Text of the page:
Summer 2024

George Karlaftis seeking God first on journey from Greece to Purdue to NFL

George Karlaftis showed up in West Layfette, Indiana, in the fall of 2014 as a 6-foot-tall eighth grader knowing his family wasn’t thrilled about the idea of him playing football. Karlaftis’ dad, Matt, underwent a 12-hour surgery to repair a fractured skull he suffered during a practice at the University of Miami in the 1990s.

When his dad died of a heart attack at the age of 44, Karlaftis, his mother and his siblings moved from Greece to Indiana to be close to his mother’s family. After some initial hesitation, Karlaftis was swayed to try America’s favorite sport, fell in love, became a standout defensive end at Purdue, and is now likely to hear his name called in the first round of the NFL draft Thursday night.

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In his social media post announcing he was entering the draft, Karlaftis gave thanks to God for His guidance.

“The last few years at Purdue have been the best years of my life,” he wrote. “I have grown both on and off the field through the support and guidance of God, my family, friends, coaches, teammates, support staff and, of course, our amazing fans.”

Karlaftis didn’t begin playing in a serious way until high school and actually started out as a kicker while he learned the game. Alabama and Notre Dame had offered him scholarships by the time he was an upperclassman, the significance of which he failed to grasp.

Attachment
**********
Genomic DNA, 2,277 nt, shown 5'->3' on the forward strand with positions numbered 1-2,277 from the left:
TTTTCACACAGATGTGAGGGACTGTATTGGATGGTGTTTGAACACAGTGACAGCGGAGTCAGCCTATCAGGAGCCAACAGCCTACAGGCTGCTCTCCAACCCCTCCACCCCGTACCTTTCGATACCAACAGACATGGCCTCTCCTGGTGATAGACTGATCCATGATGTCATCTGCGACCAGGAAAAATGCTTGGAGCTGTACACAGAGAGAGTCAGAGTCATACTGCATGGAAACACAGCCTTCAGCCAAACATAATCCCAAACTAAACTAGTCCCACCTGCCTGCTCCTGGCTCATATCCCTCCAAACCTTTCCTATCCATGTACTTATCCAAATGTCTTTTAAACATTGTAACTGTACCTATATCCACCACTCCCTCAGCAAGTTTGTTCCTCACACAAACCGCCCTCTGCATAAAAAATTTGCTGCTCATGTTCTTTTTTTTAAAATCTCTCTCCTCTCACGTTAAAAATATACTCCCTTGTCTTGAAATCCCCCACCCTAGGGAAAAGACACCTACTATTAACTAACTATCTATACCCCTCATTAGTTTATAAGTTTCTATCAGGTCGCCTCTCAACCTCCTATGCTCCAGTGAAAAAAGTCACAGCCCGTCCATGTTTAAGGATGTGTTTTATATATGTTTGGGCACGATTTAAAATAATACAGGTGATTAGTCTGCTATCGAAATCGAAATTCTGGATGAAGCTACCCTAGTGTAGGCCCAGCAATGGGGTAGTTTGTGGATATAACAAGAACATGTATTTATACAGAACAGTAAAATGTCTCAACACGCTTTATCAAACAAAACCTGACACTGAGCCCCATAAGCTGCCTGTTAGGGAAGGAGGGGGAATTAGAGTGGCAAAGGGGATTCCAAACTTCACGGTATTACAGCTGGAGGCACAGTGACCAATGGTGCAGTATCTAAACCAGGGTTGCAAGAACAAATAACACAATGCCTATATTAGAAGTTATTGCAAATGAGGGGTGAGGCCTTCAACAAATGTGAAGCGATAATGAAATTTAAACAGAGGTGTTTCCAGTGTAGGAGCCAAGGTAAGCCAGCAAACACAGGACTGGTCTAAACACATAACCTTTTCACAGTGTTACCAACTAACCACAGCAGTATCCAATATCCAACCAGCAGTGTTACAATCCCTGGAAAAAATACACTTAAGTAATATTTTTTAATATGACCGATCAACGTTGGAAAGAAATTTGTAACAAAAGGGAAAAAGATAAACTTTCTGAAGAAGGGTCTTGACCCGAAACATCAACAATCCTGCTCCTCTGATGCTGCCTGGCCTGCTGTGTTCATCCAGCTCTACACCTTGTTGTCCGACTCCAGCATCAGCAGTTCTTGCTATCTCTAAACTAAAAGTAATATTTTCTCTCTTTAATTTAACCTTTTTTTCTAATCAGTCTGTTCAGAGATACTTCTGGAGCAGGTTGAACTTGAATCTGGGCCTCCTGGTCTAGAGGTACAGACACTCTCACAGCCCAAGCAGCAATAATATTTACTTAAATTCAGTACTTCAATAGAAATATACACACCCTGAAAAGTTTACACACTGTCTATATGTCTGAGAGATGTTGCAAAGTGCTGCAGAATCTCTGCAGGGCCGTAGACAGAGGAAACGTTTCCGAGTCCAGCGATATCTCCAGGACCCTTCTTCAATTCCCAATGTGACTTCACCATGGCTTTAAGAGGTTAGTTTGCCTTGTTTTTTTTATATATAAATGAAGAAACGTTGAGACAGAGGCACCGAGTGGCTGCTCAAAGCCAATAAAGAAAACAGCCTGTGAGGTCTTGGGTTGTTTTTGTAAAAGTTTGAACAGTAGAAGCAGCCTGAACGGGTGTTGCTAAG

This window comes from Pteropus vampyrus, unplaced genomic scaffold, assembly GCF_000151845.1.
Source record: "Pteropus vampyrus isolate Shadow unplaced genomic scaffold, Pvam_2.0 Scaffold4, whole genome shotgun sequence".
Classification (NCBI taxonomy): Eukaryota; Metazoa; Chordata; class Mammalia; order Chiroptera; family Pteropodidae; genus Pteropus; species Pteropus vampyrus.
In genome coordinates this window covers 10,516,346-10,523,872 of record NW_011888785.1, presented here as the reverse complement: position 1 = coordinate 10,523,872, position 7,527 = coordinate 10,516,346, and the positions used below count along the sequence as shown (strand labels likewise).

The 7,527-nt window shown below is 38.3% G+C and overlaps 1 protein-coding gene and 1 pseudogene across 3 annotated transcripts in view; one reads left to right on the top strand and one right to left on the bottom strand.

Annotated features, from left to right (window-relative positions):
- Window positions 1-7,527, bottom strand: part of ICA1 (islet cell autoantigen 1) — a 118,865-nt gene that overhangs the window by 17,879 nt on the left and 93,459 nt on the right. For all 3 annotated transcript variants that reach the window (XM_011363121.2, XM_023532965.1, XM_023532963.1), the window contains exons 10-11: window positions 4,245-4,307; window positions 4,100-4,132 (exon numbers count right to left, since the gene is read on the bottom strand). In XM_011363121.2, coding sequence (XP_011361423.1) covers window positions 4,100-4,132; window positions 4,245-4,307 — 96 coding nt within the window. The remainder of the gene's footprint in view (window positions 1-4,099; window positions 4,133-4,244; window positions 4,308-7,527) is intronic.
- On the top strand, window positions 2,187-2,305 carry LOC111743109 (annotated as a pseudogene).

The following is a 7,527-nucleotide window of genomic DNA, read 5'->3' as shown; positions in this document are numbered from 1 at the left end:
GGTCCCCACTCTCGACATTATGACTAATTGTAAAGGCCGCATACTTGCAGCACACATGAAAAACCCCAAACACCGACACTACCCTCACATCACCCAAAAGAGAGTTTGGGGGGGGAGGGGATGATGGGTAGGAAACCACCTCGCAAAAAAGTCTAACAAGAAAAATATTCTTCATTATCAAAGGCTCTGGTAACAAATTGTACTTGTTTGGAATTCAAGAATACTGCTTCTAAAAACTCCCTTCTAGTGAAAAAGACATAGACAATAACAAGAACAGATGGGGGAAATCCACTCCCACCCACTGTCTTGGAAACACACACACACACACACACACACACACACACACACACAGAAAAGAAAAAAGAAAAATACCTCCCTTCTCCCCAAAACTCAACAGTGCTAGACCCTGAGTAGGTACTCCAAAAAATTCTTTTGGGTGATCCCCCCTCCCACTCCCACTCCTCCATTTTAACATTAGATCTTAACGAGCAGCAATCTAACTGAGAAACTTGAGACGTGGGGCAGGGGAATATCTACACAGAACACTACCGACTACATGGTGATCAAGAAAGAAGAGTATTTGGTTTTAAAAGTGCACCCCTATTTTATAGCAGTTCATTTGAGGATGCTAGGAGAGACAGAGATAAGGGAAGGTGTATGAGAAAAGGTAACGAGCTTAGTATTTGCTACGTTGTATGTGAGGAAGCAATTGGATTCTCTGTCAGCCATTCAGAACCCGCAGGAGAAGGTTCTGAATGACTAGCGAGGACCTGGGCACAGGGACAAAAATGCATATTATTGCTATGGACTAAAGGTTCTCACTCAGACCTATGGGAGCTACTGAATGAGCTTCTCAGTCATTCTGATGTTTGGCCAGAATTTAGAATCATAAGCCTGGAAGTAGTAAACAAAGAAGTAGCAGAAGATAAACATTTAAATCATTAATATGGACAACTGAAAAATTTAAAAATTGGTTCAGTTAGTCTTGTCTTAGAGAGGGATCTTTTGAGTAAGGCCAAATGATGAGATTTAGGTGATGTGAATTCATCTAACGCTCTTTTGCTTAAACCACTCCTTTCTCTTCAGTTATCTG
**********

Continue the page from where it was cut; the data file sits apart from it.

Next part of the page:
Though he could have gone just about anywhere, Karlaftis chose to stay home and committed to Purdue in October 2017.

“He has his pillars: No. 1 is God and No. 2 is his family,” Kaia Harris, his longtime girlfriend, told ESPN. “I knew he was never going to leave his family. He was 100% going to Purdue.”

Karlaftis met Harris at West Lafayette High School, and both wound up competing athletically for the Boilermakers. Harris transferred from the Air Force Academy to Purdue in 2018 and joined the track and field team.

But in November 2019, she nearly died. She and two friends were driving on a highway when their car collided with an 18-wheeler. Harris was unable to walk for two months while she recovered from numerous injuries suffered in the crash.

Despite still not being 100% healed, she was able to return to competition in 2021. The faith and determination Harris showed made a lasting impression on Karlaftis.

β€œKaia’s courage just shows me that God has a plan for her,” he told His Huddle in September. “Her courage and mentality are truly inspiring and something that inspires me. That just goes to show that you might be having soreness or pain somewhere, but that is not that significant in the grand scheme of things.”

Meanwhile, Karlaftis burst onto the football scene as a freshman in 2019, recording the most tackles for loss on the team (17.5) and tying for the lead in sacks (7.5). His performance earned him All-Big Ten second-team honors.

He bounced back from an injury-plagued 2020 in a big way last season, as the Boilermakers won nine games for the first time since 2003. Karlaftis was named a first-team All Big-Ten and third-team All-American selection for his contributions.

Through the trials and the national attention, Karlaftis has never wavered from his foundation.

β€œMy faith gives me the strength and courage to do anything I want to do within the sport,” he told His Huddle. “I can achieve all things through Him as long as I work hard. As a Christian, I am doing everything to glorify God. For me it’s faith, family and football.”

Coverage of the NFL draft’s first round begins at 8 p.m. ET Thursday, and resumes with Rounds 2 and 3 on Friday night, before Rounds 4-7 on Saturday afternoon.

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